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Please, dear readers, forgive me for writing about this. It will be a quick post, I promise.

I had never heard any of Amy Winehouse’s music before. All I remember about her was that she was a celebrity with big hair who looked vaguely like a cross between Elvira and Mick Jagger. But I’m writing about this because I’ve been seeing other people writing about it, and their reactions to her death have been disturbing me. The ones from devoted fans aren’t so bad, I understand their heartbreak. But there have been people saying things along the lines of, “She shoulda gone to rehab, lol”, and “This is what happens when you don’t clean up your act.” “She should have been about the music, not the drugs.”

As someone who has family members who struggled with addictions, this callousness and complete disregard for what influences people’s personal choices when dealing with an addiction upset me greatly. People who are not disabled/not addicted tend to be quick to make sweeping value judgements on the personal choices of others. It reminded me of when people tell those with OCD, ADHD/ADD, autism, and manic depression to “get medicated”, even if they have no wish to go on drugs, are fearful of the side effects, or do not want to lose the creativity/outlook/perspective/abilities that come with their disability.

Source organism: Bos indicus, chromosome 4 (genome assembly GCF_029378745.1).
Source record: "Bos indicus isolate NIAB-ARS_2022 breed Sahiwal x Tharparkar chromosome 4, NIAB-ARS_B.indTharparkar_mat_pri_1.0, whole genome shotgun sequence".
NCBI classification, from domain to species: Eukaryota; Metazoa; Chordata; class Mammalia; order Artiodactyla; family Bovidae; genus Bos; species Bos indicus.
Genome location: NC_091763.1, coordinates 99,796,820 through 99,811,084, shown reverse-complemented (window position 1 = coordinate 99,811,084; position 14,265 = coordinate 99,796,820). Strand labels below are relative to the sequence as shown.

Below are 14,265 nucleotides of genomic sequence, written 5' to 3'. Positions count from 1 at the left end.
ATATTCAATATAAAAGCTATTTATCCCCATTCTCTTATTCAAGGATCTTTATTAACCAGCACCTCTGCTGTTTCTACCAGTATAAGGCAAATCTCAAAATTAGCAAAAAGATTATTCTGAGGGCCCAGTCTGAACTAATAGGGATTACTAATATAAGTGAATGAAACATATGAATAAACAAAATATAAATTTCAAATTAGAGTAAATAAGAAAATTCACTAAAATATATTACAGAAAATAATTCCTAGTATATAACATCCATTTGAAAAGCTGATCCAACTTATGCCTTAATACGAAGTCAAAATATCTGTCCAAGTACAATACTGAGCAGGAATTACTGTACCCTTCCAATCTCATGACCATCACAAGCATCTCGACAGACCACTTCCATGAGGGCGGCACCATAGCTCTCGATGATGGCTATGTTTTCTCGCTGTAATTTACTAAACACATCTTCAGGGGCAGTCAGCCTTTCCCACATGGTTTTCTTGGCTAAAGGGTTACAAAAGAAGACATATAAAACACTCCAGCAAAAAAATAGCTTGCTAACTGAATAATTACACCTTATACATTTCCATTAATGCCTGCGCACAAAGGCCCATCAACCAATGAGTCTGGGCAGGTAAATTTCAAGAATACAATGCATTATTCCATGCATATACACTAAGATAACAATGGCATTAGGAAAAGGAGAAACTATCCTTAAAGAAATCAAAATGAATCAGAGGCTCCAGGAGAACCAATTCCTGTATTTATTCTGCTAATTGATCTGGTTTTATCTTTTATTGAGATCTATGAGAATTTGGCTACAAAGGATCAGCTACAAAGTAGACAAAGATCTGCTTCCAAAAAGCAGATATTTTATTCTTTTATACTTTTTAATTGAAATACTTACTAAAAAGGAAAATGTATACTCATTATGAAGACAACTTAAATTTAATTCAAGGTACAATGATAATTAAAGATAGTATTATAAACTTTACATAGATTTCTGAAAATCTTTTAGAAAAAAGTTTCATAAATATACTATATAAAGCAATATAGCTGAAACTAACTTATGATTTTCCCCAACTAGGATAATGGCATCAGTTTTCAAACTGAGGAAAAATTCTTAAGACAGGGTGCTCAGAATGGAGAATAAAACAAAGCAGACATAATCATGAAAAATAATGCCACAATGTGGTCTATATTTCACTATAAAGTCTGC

Whether or not you seek treatment, what kind of treatment you seek, and whether you go through with it or not are personal choices. You cannot and should not feel entitled to tell an ill person what the best course of treatment is for them, unless you’re their fucking personal physician and have been solicited for such advice. I imagine as more details to Ms. Winehouse’s story come clear, there will be plenty of hand-wringers and armchair psychologists passing on messages about what she should have done in order to live. This is distressing, and speaks volumes about how little we value the personal choices and autonomy of the ill in our culture.

I’m sad that Ms. Winehouse’s story ended this way, and sad that she did not find a treatment which helped her cope with her addictions before her untimely death. But passing postmortem judgement on her choices is not going to bring her back, and it perpetrates the toxic environment for the ill and disabled that our culture continues to foster, which hurts more ill, addicted, and disabled people almost as much as their addictions do.